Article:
Apple Music, Spotify & Co: Streaming grabs half of the music market

If 2016 continues as expected, revenue from music streaming subscriptions like Apple Music or Spotify will surpass $2 billion. Streaming offers were already responsible for half of all sales in the music industry in the first half of the year. Just a few years ago things were very different. Industry representatives celebrate the result. The music market has been going downhill for almost 20 years and is now expected to grow again in the USA for the second year in a row.

“It feels like the market is slowly recovering after years of crisis and contraction,” said Zach Katz of BMG. Despite the positive developments, a degree of caution is still appropriate. For example, sales of ad-supported services such as Spotify Free rose to $195 million, but the Music Industry Association of America (RIAA) criticizes that these services do not do enough to convince users to pay for a subscription and they generally do not do enough earn from the free users.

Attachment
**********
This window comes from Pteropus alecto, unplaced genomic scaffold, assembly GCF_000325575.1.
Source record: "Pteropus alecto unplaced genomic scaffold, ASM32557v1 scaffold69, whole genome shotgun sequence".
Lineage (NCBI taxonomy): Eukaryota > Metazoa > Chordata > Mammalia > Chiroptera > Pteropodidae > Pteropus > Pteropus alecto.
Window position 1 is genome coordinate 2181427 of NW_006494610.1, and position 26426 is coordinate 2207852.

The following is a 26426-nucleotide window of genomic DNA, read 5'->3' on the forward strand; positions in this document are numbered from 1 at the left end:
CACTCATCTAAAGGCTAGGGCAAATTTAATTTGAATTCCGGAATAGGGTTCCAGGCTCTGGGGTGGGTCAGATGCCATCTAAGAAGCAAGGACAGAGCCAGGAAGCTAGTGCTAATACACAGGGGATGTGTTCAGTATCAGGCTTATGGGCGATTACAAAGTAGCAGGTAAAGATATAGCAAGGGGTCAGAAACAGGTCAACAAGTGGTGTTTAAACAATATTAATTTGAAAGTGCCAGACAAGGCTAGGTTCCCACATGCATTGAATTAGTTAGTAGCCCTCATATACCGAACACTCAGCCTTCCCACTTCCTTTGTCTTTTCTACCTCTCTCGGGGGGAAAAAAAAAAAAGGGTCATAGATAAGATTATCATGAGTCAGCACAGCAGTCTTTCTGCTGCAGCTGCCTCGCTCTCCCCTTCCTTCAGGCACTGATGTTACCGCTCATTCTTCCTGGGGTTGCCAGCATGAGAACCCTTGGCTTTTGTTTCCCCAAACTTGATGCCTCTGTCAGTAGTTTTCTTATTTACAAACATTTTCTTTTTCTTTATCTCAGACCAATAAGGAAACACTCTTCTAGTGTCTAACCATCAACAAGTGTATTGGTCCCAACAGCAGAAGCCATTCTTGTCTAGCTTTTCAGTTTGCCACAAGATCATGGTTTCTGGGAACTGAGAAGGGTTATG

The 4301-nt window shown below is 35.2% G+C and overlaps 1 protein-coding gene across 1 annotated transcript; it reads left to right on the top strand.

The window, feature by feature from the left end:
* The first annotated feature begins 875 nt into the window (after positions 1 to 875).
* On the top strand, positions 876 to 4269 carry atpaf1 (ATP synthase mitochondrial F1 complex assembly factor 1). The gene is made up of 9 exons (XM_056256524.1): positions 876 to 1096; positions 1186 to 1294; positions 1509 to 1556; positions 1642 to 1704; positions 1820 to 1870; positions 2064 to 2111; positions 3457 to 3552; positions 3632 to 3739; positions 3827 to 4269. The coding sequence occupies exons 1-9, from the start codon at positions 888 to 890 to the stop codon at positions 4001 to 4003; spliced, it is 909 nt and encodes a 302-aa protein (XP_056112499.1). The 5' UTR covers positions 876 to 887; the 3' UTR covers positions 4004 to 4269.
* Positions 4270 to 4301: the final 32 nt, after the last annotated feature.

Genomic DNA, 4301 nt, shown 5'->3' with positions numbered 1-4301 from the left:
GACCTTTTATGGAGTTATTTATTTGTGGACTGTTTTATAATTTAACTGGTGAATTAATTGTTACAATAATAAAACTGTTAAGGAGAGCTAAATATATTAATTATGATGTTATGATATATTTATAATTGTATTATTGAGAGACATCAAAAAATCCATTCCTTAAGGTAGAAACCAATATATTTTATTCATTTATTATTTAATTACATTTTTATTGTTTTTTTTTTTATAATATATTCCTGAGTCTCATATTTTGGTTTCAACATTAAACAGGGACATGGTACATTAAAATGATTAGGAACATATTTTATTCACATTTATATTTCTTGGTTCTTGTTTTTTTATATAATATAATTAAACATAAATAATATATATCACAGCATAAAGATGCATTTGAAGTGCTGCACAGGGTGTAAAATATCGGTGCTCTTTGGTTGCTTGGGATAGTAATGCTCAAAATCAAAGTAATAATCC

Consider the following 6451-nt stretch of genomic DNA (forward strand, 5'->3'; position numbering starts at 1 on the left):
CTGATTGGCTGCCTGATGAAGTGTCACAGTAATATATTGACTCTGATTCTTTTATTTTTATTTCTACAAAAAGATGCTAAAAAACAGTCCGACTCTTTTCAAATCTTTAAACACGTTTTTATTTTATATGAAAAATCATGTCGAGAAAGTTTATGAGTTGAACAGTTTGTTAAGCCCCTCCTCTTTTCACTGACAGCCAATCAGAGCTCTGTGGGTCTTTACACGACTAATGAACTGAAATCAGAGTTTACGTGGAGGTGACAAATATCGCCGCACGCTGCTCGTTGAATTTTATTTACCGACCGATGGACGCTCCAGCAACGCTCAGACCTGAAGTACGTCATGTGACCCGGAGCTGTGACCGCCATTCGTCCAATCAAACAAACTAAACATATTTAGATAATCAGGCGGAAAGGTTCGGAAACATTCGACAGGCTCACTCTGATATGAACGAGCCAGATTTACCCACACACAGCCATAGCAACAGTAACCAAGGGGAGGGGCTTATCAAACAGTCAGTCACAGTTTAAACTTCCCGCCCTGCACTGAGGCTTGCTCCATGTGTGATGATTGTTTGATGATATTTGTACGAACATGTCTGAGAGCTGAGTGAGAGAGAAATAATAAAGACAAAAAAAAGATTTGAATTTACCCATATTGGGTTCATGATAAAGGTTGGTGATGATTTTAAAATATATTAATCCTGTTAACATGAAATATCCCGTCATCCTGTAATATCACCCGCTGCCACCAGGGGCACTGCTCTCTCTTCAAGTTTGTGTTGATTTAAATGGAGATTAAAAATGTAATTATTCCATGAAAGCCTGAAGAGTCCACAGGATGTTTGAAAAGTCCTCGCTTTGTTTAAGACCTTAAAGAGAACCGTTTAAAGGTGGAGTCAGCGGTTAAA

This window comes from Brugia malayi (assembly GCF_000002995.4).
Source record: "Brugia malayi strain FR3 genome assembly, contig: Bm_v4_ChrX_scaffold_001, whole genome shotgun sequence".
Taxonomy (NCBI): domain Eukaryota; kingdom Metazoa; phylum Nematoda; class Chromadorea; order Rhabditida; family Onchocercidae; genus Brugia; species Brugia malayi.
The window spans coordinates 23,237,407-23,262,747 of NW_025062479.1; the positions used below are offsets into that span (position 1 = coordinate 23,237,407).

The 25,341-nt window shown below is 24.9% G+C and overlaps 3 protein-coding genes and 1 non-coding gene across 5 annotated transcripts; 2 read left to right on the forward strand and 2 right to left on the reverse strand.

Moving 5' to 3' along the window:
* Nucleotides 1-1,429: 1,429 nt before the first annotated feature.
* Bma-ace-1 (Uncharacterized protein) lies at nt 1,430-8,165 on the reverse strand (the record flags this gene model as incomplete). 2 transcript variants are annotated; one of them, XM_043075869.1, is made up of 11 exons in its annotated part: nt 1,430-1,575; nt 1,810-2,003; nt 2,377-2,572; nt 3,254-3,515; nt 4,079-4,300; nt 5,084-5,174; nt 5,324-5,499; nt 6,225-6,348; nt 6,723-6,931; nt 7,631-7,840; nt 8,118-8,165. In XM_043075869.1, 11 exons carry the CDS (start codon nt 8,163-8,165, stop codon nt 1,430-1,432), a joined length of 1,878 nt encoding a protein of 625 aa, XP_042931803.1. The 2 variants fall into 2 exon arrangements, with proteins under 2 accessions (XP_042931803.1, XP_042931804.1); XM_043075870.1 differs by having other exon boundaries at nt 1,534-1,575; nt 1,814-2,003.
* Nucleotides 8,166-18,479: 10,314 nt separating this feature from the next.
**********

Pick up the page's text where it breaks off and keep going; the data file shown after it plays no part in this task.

“Many services rake in billions of dollars on the back of the music’s popularity, but pay relatively pennies to artists and record companies,” said RIAA Chairman Cary Sherman. He cites Spotify and YouTube as examples, which offer free streaming in addition to paid subscriptions. The large differences in the royalties payments of these two offers is “inexcusable”.

Nevertheless, the streaming market still has further growth potential. Although some providers are now courting – Amazon is said to follow later this year – with music subscriptions for customers’ money, they only seem to get in each other’s way to a limited extent. Despite the launch of Apple Music last year, Spotify has continued to grow and now boasts over 40 million paying customers.

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But Apple Music is also thriving. Apple recently confirmed that 17 million customers now have a paid Apple Music subscription. According to representatives of record companies, these should primarily be new streaming customers and not former Spotify customers. “We no longer see on-demand streaming as something that’s primarily used by college hipsters and young people,” said industry insider Larry Miller.

Via Bloomberg

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